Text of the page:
Meanwhile, Joe is having some doubts about the company, and his guarantee of financial success. After all, it’s his invention. But, it’s a semi-vacation, and soon Joe is flying back to New York, Susan puppy-doglike at his side, and a date for dinner with Mr. Dell on his calendar.
Now, being that the movie never pretends to be anything other than a mystery, we know that sooner or later the secret formula is going to turn up missing. What I’ve related so far brings us to approximately the twenty-five minute mark in the film. Armed only with what you know so far, I defy you to convince me that you don’t know absolutely everything that’s going to happen, and I haven’t even been as obvious as the movie. Oh, you may not know who’s behind it all necessarily, but the movie doesn’t take much interest in that anyway. That’s just trivia really, and much like saying you don’t know that at the end they’ll be on a boat.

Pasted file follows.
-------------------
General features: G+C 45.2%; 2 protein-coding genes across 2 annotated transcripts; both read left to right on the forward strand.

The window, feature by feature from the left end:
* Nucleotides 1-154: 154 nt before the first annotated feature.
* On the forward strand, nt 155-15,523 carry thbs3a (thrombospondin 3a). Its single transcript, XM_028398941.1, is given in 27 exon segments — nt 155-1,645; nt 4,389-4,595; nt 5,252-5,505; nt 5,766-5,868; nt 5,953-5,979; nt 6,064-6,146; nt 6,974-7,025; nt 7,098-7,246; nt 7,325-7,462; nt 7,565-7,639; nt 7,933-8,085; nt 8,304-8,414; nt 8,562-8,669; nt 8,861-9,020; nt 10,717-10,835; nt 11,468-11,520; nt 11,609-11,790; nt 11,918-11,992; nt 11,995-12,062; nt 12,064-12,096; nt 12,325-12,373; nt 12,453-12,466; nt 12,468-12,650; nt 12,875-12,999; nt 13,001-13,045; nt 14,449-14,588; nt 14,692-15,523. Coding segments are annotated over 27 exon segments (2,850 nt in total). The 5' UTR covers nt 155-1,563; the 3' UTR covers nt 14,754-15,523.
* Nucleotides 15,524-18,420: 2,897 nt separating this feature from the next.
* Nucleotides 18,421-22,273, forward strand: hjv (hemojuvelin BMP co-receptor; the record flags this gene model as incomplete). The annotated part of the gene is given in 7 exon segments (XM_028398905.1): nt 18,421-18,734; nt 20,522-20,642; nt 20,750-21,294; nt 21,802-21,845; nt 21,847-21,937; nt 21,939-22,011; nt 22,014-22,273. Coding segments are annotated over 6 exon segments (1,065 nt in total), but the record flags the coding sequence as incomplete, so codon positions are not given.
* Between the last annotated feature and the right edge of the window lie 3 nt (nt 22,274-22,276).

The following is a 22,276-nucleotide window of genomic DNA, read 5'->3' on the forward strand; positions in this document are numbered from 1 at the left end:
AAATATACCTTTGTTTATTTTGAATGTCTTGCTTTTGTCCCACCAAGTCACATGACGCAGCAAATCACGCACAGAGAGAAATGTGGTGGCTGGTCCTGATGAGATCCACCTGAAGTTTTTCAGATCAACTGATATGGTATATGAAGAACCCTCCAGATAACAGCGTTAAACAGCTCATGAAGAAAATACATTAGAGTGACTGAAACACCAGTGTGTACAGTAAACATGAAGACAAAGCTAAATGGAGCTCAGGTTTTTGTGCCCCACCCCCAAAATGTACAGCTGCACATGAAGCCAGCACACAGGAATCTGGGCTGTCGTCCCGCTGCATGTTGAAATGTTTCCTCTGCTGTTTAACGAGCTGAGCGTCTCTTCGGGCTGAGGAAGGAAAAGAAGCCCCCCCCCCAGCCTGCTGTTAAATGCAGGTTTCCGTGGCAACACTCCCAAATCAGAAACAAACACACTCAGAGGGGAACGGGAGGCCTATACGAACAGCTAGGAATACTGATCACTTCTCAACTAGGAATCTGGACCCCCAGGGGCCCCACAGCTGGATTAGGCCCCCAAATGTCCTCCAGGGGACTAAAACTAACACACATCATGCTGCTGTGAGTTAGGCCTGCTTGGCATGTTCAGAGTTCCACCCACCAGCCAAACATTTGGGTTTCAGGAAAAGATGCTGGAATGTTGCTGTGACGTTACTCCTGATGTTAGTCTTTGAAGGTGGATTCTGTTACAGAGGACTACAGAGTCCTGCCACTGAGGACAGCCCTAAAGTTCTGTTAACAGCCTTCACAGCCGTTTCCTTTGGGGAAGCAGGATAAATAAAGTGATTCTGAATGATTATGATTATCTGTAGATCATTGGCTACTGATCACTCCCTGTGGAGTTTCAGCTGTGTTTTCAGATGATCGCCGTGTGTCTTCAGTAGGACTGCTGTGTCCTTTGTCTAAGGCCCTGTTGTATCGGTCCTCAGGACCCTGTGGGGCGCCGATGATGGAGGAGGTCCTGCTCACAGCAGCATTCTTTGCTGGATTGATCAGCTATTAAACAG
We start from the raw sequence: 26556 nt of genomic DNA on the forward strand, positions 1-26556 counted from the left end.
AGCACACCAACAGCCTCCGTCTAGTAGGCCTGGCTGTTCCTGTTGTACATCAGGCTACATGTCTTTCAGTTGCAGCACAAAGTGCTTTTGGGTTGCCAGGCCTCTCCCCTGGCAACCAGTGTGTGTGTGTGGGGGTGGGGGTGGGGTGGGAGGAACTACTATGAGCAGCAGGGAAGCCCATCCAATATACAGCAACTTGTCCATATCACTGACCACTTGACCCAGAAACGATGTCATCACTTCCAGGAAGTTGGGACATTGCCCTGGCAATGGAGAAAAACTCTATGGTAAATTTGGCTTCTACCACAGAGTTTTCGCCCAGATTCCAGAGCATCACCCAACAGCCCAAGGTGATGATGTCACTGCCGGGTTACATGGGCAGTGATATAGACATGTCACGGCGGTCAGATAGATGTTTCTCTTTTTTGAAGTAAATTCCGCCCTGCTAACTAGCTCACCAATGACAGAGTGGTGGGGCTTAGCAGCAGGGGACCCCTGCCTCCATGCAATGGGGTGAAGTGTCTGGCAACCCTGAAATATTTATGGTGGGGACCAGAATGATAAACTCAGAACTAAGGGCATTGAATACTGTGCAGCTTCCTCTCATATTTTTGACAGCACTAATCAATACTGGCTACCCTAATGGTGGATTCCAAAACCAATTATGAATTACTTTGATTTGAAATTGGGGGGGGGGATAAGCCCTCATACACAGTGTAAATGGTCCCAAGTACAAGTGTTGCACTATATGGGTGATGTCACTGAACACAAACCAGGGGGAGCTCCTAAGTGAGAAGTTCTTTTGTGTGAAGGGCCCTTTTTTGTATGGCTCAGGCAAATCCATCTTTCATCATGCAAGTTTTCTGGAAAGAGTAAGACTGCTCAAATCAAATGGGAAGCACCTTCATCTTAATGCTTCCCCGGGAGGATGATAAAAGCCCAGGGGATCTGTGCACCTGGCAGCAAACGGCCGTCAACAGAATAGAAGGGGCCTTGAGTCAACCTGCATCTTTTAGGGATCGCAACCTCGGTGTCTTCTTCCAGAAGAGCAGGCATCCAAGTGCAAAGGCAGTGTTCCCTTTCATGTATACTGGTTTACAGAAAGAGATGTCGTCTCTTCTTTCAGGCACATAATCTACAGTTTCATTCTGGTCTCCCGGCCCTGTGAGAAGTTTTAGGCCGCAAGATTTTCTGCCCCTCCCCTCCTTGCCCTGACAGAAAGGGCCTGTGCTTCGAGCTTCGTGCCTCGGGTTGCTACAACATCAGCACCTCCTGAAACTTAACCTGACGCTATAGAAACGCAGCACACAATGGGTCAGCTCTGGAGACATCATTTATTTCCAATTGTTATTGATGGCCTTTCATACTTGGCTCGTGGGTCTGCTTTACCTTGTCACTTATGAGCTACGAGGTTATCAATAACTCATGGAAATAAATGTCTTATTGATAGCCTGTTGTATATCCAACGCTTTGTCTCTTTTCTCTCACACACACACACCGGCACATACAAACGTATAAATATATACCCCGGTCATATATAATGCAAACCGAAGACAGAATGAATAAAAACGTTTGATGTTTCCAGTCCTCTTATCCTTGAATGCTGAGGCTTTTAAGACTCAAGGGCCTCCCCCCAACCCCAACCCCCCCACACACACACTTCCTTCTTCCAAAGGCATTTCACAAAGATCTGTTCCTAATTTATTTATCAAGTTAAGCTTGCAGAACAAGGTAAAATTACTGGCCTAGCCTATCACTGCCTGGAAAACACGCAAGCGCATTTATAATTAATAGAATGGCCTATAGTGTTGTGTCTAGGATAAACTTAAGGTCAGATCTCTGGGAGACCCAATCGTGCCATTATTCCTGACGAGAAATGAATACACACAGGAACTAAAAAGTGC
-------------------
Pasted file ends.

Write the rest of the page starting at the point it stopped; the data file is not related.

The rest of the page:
And the main thing is, after all that, I wanted to like it. Even as I sat there with it being horrible at me, and frankly it seemed to be doing so with malice aforethought, I wished I could like it. I liked Steve Martin quite a bit, and Campbell Scott was begging me to like him, though I couldn’t quite manage it. It had a wonderful overall tone, and some fine attention to pacing. I would have to admit that it was even well directed, but it doesn’t change the fact that it was well-directed rubbish.
I have to concede that perhaps there is something I’m missing here. Perhaps it is homage to something. To what in particular I cannot say, though it is clearly a sort of homage to film noir. The sort of homage one might get from a moderately astute highschooler who stumbled upon an old black-and-white movie, and whose chief reaction was ‘Cool!’, but an homage nonetheless.
I couldn’t, with a clear conscience, recommend this to you, because whatever reservations I tried to convey along with that with recommendation, I don’t think I could ever escape the nagging feeling that I was calling you stupid.
Whatever this movie is trying to be, it certainly has the beauty of the thing down, but like the peacock, nothing else.